Without aiming to become a deliberate car collector, the daily drivers in which Lauren shuffled himself around Manhattan were the exotics of the future, the inspiration for today’s Murcielagos, Diablos and Enzos. So like the hundreds of guys who owned Ferraris as just plain driving cars in the mid-1980s, Lauren liked his own cars because they were fun to drive and looked cool. That’s it. Lauren bought his Alfa Romeo 8C 2900, Mercedes SSK, Porsche 550 and Ferrari front-engine racers because he thought they were beautiful. He purchased street cars such as a 1955 Mercedes SL gullwing, a 1988 Porsche 959, and three McLaren F1 supercars powered by BMW’s race-derived 6.0-liter V-12s. He was a collector long before it became trendy for rich guys to buy their way into the exotic car market as a social hobby and an investment.
Lauren explains: "I never cared about being a collector. It was not my goal. Cars were always something that I loved. It was also about the famous owners and the men who built the cars. I was fascinated reading about what Enzo Ferrari was like, what Ettore Bugatti was about, and getting a sense of why they built these cars and what their lives were like. It’s the lifestyle, the romance, all those things together."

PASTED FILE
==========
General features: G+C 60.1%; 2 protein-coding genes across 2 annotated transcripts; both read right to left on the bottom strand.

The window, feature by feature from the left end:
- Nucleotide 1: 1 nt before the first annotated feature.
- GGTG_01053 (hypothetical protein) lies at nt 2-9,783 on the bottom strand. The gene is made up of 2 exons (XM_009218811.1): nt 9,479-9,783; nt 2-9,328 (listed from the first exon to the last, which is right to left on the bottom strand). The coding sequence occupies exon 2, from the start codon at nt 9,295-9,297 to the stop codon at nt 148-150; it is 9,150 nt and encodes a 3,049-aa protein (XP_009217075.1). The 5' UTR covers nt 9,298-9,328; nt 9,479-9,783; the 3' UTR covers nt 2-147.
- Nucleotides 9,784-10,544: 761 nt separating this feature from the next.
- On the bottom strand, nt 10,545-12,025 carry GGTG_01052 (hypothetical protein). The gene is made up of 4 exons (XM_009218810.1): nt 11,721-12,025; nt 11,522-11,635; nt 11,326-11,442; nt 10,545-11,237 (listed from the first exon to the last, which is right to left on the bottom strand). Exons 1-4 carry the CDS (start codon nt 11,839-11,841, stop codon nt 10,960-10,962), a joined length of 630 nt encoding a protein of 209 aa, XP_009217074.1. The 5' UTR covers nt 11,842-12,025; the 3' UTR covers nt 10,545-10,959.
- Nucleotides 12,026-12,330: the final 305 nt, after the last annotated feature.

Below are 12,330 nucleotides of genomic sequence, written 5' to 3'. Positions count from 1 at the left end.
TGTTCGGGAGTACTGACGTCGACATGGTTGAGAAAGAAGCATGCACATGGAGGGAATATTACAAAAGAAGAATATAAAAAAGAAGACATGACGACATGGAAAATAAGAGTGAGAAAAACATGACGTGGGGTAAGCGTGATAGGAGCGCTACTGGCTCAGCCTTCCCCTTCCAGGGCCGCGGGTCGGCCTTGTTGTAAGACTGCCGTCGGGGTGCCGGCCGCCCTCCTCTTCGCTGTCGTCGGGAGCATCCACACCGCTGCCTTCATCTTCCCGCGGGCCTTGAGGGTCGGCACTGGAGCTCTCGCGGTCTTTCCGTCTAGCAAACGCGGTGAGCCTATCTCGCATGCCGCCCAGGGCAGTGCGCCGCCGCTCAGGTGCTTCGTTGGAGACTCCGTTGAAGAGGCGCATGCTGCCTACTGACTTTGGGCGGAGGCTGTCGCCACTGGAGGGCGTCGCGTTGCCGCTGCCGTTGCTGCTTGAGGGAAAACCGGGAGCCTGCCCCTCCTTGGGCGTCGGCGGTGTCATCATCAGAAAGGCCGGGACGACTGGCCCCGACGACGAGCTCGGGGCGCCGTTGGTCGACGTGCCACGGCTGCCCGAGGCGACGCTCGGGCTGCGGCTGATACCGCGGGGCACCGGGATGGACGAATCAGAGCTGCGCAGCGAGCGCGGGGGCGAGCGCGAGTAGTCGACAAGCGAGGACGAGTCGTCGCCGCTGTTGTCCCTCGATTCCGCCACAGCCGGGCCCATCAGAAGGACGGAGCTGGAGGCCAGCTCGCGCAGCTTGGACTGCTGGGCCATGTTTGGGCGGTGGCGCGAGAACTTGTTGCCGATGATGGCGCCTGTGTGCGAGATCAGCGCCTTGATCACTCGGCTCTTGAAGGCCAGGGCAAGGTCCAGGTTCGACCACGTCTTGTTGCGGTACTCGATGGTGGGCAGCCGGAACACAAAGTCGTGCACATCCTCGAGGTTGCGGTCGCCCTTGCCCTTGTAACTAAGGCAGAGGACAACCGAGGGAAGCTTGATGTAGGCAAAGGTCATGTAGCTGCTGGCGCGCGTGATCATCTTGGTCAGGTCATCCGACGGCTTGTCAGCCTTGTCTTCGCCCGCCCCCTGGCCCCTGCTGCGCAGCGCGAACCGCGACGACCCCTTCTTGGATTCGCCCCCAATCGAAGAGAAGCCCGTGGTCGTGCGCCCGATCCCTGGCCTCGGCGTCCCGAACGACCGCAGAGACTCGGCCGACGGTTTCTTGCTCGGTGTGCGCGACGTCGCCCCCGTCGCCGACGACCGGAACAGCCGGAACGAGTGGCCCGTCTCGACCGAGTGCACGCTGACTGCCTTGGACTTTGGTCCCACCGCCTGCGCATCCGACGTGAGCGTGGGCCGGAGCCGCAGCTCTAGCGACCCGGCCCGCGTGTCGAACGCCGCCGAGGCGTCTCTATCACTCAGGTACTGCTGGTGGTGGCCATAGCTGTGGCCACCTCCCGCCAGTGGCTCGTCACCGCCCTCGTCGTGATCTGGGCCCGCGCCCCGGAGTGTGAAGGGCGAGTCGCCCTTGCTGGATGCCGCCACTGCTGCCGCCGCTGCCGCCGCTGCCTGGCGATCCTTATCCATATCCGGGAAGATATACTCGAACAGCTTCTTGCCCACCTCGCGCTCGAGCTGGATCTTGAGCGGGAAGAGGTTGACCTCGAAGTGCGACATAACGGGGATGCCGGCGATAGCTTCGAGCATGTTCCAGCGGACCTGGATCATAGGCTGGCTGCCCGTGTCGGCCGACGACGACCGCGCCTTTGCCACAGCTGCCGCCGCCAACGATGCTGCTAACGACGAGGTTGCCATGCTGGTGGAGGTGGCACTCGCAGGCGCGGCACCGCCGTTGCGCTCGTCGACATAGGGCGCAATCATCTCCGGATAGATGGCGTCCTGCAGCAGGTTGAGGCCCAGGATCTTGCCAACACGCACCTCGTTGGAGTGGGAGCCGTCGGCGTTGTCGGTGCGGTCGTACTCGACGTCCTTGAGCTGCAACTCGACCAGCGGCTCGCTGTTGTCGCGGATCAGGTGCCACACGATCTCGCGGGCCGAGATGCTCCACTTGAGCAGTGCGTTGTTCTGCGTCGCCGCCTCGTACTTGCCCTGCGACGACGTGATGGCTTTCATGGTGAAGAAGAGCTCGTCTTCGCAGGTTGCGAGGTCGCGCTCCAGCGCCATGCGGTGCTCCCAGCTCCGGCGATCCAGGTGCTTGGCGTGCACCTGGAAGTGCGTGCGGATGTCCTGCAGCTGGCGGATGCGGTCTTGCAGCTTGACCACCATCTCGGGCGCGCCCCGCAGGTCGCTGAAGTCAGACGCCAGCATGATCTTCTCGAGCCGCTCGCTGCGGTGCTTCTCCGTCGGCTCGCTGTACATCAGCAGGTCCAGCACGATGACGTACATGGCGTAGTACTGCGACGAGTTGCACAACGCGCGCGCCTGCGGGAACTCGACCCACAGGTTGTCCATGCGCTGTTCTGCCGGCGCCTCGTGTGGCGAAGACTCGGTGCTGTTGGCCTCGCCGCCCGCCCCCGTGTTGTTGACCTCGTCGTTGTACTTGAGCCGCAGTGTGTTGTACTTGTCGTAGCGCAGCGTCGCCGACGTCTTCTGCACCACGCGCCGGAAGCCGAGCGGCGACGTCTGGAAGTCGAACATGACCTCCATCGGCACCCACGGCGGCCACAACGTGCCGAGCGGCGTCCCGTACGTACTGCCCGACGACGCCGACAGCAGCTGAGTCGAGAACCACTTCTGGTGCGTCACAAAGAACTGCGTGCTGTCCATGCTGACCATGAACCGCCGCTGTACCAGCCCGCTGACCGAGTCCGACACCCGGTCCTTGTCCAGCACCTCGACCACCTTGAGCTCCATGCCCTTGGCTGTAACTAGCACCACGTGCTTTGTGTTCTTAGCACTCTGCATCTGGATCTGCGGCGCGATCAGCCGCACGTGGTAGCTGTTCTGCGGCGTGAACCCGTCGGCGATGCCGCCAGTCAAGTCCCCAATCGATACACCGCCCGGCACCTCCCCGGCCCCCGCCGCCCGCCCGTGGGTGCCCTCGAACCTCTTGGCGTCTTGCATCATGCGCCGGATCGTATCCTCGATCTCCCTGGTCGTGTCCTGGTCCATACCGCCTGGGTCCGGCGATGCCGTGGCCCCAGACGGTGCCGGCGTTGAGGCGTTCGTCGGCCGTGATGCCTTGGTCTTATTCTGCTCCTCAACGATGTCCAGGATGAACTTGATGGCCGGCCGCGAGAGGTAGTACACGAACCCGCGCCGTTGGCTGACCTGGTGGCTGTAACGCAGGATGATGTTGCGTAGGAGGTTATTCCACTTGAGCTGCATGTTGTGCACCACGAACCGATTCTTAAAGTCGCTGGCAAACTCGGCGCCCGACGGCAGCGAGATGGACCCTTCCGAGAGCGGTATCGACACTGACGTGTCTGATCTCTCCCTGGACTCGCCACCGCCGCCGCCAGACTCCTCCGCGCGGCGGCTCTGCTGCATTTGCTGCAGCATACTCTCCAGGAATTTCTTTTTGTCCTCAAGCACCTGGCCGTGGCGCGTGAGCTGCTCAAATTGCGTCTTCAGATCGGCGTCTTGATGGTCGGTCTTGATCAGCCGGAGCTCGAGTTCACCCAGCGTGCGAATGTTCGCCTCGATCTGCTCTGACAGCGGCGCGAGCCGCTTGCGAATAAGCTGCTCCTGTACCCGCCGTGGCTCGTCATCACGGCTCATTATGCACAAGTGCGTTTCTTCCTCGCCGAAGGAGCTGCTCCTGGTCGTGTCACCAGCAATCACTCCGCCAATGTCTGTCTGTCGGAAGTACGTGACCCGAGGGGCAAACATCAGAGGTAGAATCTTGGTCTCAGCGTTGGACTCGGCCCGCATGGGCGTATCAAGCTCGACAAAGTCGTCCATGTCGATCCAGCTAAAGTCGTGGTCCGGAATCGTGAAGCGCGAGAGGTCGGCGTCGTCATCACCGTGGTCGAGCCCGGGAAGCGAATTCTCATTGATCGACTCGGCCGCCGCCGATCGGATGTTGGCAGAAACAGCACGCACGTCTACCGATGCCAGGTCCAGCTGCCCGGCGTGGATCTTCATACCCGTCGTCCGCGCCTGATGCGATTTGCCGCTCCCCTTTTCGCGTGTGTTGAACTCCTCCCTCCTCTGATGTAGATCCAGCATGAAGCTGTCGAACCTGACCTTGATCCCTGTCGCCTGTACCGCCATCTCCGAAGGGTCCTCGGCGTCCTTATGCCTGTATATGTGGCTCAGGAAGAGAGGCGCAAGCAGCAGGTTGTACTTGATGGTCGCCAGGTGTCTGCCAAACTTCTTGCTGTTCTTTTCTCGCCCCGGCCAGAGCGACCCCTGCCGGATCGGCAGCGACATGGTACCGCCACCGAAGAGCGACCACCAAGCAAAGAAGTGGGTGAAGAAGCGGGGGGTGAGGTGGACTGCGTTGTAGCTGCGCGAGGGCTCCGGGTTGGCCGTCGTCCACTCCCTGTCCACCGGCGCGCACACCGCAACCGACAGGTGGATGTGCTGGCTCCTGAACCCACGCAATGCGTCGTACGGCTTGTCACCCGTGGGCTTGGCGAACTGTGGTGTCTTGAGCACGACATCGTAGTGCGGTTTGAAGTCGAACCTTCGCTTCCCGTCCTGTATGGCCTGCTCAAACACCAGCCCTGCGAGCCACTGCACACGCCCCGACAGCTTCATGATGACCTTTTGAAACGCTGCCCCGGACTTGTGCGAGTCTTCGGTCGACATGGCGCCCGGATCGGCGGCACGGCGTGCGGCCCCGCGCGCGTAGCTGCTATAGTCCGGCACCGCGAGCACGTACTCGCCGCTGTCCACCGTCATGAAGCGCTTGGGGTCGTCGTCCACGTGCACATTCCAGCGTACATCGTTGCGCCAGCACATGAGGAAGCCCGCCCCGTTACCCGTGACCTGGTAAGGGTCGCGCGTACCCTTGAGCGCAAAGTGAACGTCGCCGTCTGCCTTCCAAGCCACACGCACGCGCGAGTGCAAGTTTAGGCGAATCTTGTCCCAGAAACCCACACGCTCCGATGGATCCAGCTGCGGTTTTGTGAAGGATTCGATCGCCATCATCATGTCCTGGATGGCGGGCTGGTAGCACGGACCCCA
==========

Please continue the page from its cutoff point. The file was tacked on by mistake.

Lauren’s people support the image that he collected some really nifty machines because of his elevated taste, using words like “pedigree” and “classic” and “timeless” to describe everything the man owns. “Cars have always been a source of design inspiration for me. The cars I collect have a message of timeless beauty,” reads his publicity material. However, he also has un-restored Jeeps and pickups that he thinks are cool because they’re in original condition, the kind that make you want to put one boot up on the dashboard while you’re driving it, envisioning 200 more miles of ranch road to cover before you get to feed to the cattle.